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The Burnt Chef Project Kris Hall

Kris Hall set up The Burnt Chef Project in 2019 to raise awareness for mental health issues within the hospitality industry. Here he starts a conversation about the importance of supporting your teams and, crucially, how to get help

From your perspective, how do you see the mental state of our hospitality industry?

There are two sides to consider: the emotive side, the side that we see and we feel, versus what the data shows us. It’s important to say that hospitality is the best job that anyone can have, it is the best profession, the best opportunity for travelling the globe and meeting new people, learning new skills and developing your career path. What we have to acknowledge is that we are in very difficult times in terms of Covid, increased use of digital technology and pressures on the economic climate whilst also working in a very high-pressured, high-demand industry. With that in mind, I think it’s perfectly normal for us as an industry to experience a higher rate of mental illness than other sectors. And to put this into context, based on studies that we’ve done, four out of five hospitality professionals will have, or have, experienced one mental illness during the course of their career. When you compare it to the NHS standard of one in four, it shows that high-stress environments, fast-paced, high-demand environments, can exacerbate mental health issues.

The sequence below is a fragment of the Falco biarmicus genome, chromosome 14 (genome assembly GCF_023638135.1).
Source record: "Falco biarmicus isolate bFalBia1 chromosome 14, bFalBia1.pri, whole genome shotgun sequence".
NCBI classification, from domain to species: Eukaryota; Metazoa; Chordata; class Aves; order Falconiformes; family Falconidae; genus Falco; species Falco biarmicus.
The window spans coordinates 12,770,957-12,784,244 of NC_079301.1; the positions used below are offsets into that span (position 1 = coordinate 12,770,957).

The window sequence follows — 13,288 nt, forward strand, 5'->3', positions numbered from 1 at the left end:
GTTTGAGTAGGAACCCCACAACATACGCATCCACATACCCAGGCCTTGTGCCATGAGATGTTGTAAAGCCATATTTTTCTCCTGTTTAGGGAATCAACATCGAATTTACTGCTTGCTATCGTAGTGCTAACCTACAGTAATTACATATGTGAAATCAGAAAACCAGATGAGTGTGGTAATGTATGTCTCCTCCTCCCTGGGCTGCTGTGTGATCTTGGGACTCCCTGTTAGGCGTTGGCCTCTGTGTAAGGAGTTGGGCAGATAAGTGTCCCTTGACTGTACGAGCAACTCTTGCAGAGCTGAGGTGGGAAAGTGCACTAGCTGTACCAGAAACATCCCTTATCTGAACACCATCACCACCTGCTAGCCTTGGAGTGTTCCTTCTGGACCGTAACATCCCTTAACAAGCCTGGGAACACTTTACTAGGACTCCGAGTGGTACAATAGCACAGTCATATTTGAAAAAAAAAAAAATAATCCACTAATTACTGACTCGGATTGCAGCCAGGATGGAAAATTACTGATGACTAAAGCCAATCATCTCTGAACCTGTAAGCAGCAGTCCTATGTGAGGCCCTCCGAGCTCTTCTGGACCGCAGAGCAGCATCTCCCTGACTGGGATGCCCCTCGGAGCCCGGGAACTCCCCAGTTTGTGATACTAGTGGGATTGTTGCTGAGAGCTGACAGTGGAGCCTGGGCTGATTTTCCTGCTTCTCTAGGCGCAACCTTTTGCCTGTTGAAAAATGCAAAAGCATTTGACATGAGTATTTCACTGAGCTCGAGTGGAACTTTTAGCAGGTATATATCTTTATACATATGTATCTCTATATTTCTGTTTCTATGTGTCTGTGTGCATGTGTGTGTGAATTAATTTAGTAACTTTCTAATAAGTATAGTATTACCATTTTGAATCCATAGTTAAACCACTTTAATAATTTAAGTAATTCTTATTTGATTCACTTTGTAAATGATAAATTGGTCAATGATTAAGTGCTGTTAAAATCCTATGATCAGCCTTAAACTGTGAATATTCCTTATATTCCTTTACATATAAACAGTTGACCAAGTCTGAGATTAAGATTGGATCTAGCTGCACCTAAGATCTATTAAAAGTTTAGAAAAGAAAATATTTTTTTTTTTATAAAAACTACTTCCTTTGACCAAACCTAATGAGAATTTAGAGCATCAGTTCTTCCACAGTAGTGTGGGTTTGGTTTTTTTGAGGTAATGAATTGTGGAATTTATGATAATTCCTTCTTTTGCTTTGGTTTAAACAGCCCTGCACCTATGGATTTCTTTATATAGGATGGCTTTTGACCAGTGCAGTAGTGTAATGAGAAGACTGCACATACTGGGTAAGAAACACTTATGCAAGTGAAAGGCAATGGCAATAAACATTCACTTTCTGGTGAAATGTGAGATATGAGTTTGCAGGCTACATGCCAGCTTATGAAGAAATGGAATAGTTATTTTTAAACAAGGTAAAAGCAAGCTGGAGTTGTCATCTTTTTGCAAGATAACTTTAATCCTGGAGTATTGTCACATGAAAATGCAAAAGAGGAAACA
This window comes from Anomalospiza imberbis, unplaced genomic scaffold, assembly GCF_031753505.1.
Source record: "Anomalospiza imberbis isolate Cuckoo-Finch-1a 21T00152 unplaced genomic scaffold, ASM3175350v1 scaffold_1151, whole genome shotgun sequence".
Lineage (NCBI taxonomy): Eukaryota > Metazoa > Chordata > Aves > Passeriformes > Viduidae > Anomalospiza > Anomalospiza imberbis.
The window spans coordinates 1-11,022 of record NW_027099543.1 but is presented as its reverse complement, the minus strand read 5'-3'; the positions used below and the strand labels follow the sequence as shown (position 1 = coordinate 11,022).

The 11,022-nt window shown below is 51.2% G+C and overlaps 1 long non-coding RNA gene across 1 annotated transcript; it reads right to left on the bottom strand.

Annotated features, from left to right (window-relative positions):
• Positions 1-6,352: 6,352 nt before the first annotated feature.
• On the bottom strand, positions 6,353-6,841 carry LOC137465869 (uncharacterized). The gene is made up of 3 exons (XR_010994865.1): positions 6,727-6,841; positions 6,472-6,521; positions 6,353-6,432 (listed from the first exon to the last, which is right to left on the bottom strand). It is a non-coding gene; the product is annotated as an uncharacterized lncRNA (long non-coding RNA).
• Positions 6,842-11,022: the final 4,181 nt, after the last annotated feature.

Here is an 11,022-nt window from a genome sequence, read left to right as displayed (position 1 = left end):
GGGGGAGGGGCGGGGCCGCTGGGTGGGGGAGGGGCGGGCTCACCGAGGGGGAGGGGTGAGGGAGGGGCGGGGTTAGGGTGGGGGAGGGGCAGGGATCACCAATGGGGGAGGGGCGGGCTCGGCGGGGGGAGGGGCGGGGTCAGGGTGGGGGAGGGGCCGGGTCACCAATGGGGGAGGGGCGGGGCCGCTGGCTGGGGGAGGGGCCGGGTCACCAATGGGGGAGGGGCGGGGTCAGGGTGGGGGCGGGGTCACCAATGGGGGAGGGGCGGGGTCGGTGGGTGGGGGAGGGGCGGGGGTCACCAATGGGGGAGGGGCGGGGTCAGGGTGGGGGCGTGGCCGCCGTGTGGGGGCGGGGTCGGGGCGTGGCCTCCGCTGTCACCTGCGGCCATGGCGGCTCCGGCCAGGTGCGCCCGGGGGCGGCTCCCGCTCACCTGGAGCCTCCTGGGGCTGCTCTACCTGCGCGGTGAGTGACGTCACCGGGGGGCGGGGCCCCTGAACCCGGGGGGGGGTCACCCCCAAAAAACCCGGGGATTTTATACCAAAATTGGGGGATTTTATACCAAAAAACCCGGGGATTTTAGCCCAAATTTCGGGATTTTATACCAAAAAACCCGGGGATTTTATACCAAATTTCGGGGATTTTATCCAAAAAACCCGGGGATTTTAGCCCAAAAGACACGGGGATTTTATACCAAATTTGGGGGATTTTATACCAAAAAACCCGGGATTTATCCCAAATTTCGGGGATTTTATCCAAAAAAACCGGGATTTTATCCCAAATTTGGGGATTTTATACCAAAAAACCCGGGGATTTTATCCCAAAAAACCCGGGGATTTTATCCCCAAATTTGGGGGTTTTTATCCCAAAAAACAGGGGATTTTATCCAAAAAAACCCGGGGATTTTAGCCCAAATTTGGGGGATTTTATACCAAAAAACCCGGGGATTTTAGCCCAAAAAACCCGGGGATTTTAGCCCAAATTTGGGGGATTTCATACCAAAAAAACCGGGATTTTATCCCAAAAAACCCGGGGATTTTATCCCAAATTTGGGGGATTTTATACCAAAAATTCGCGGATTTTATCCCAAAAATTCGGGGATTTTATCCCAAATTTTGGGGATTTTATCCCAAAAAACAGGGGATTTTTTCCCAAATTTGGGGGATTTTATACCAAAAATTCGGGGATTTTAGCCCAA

Working in hospitality isn’t always the cause of those mental health issues, is it?

No, and it’s important to recognise that, but when you’re in an environment that has all of those elements to it, it gives you very little time to regulate and manage your own mental fitness. Things are improving, and employers are looking more into how they can support their team members, but we’re a very reactive industry, we’re great at being able to fix problems when they go wrong. We instantly say yes to that sudden walk in of 30 people, because we want to help. But we’re starting to see businesses, over the last year or two, move beyond that reactionary phase and ask, how can we start to improve staff wellbeing?

How can operators be more proactive when it comes to tackling wellbeing?

First and foremost, all employers have a duty of care to their employees under UK law, but there is something that is often missed – and which should not be underrated – and that is a workplace stress risk assessment. This is a legal requirement in line with the Health and Safety Executive (HSE) for every single employer in every single sector to have, but we don’t tend to see it that frequently. And it’s not that heavily regulated. Now, does that mean that people can get away without having one? That’s up to them. But, ultimately, the benefits that it has to their business in an industry that experiences higher than normal stress levels shouldn’t be underestimated.